“White people have lots of conviction,” I said.
They went quiet and chuckled slightly.
He started wearing corduroy trousers. I started to become sick of the sight of him. His white flesh was annoying and filled with politics. When I slept next to him at night, I’d press my face into his back fat and submerge myself in his new white intellectualism. Wow, I thought, it’s fat. It’s so annoying and fat. Even intellectuals wanted hand jobs, too, it seemed, and in the middle of the night he would silently and expectantly guide my hand over to his penis like a JCB grab claw and he’d help clasp my fingers around his cock. But I was frozen. My hand held his cock like it was something dead. It was just a white root coming out of his body. I wanted to wrench it out of him, like uprooting a vegetable.
I found him repulsive. I found my husband, the intellectual, so sickening that I’d often have to go to the toilet and vomit him away. All my inner body goo and chunks of breakfast, lunch and dinner poured out of me. Am I the only person who thinks of cooking my vomit back as an omelette? Okay. But still, there I was, purging. I was purging hard. I purged so hard that I began to lose weight. I lost some weight on my thighs first, then mid-section and then my face. I was gaunt.
This intellectual version of my husband did not last. He was having an affair with a fellow student, a girl ten years younger than I, and she eventually tired of him. I knew it was happening, but I still accepted him back. He kissed my hand one evening and said “I can change.”
If there’s one thing men can do, it is change, I thought.
This version of my husband is different types of furniture. Firstly, he is a footrest. I rest my feet upon his arched back and watch TV. Secondly, he is a chair and I sit in him and wiggle my ass around to get comfortable. Thirdly, he is a dinner table and I invite some female friends to my house to dine off his stomach and chest.
But even though my husband wasn’t furniture for long, he was a good man. We created a child together. When you break it down, a child is the marriage of sperm and egg and pure chance and for this I am thankful. The child grew in me and made me fat. My feet got bigger. When the child came out, we both decided to love it unconditionally.
This didn’t happen.
My husband will not admit this readily, but he treated the child badly. Our boy grew up crooked. His bones were bent and he walked funny. But more importantly, his brain was crooked too. He couldn’t talk straight. A stutterer. He twitched and would randomly become filled with anger. We didn’t know where it came from, but something told me it was my husband. My little boy would quiver when he saw my husband.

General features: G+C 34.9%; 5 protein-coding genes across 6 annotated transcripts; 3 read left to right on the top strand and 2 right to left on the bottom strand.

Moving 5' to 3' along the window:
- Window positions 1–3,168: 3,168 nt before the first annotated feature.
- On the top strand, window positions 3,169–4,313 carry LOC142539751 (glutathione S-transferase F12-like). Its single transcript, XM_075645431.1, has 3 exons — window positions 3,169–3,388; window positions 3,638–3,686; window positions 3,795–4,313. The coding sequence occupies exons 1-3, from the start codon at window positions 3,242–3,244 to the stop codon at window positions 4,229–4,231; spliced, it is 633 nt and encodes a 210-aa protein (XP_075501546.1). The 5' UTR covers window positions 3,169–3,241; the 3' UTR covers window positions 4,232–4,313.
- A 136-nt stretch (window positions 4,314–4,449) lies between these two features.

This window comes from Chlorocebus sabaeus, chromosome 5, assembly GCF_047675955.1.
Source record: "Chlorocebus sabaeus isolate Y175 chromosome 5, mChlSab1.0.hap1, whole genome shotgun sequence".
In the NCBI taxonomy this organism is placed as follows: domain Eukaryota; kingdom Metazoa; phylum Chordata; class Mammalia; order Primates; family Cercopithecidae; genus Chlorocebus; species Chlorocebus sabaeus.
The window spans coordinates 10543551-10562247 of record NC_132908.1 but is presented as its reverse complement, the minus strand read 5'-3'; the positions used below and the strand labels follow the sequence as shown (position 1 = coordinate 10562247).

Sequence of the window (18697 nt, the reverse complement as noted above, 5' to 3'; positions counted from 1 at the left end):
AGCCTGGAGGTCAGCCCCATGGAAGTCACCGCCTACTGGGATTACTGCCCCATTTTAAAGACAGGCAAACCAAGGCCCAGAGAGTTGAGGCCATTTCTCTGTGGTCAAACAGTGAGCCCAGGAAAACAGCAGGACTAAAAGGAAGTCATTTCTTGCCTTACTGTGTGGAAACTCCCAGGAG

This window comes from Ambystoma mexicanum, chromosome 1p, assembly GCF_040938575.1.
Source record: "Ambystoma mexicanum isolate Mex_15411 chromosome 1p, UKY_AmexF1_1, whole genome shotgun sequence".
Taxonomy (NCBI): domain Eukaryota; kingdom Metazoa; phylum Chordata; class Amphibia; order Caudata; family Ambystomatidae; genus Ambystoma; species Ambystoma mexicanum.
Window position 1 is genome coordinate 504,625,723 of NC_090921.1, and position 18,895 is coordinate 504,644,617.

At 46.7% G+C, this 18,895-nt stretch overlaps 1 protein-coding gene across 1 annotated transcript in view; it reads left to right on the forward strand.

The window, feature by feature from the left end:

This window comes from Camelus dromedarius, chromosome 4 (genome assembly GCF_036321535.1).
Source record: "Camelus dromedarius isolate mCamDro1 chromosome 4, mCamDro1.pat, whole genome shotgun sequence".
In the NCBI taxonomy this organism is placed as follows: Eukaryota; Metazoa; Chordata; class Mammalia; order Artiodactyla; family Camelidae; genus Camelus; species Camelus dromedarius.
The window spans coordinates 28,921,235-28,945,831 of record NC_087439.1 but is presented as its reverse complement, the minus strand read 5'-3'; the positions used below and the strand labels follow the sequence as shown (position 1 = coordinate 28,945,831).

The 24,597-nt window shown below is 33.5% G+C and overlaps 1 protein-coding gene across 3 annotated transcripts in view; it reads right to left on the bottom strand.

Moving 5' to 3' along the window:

We weathered parenthood. Time passed. Our love wavered. One day I loved my husband, but for what reasons? I didn’t know. Maybe it was for old times’ sake. A lot of people love others because of past events. But actually, maybe it wasn’t love. I tolerated and stuck with my husband. He went grey. He put on weight. He said stupid things and irritated me. But I didn’t want to die alone. I won’t go through that alone, I sung to my child, in the form of a lullaby.
This version of my husband puts pots on his head, and bangs them. His name here is Blini Thompson and he’s covered in warts and has a horizontal tooth, if you can believe it.
“Ha ha, bang bang, I have a pot on my head, bang bang!”
He has become afflicted with some sort of disease. We don’t know which. We don’t see doctors, or at least try our best not to.
Our child, Thomas, is in his twenties and will have nothing to do with us. We’re sorry for what we did, Thomas! This is what I want to tell him but we haven’t just yet.
And so I was alone with this version of my husband. Blini Thompson would go into the kitchen and put a pot on his head and bang it with a garlic crusher until my head throbbed. I could feel the veins in my head spiderwebbing over my skull. I was at my wits end, but I had to remember: he is ill. He is sick. My darling husband is sick.
Also, it was too late to leave him, I thought. You should’ve done it years ago. But now? No. We were rooted in our misery. The misery was sometimes comfortable, like a plump bed, but other times it was a brick floor with rats picking at you.
“Bang bang, ha ha! Pots!”
I eventually got a doctor who said Blini Thompson had lost his mind.
“Well, where is it doctor?”
“We can try and look for it, but if you want my advice? He’s lost, lost to all time.”
I broke down into what I thought were tears, but no. We had to rememeber the good times. I made a timeline in our living room of all the event that had happened in our lives, all the love and all the loss, the creation of a child, the places we had been, the places we thought we would go to, the different versions of my husband.
When the timeline was complete, I saw it all now: our love was as long as a living room, as wide as a table and there I was, next to it, exactly the same as they had always expected me to be.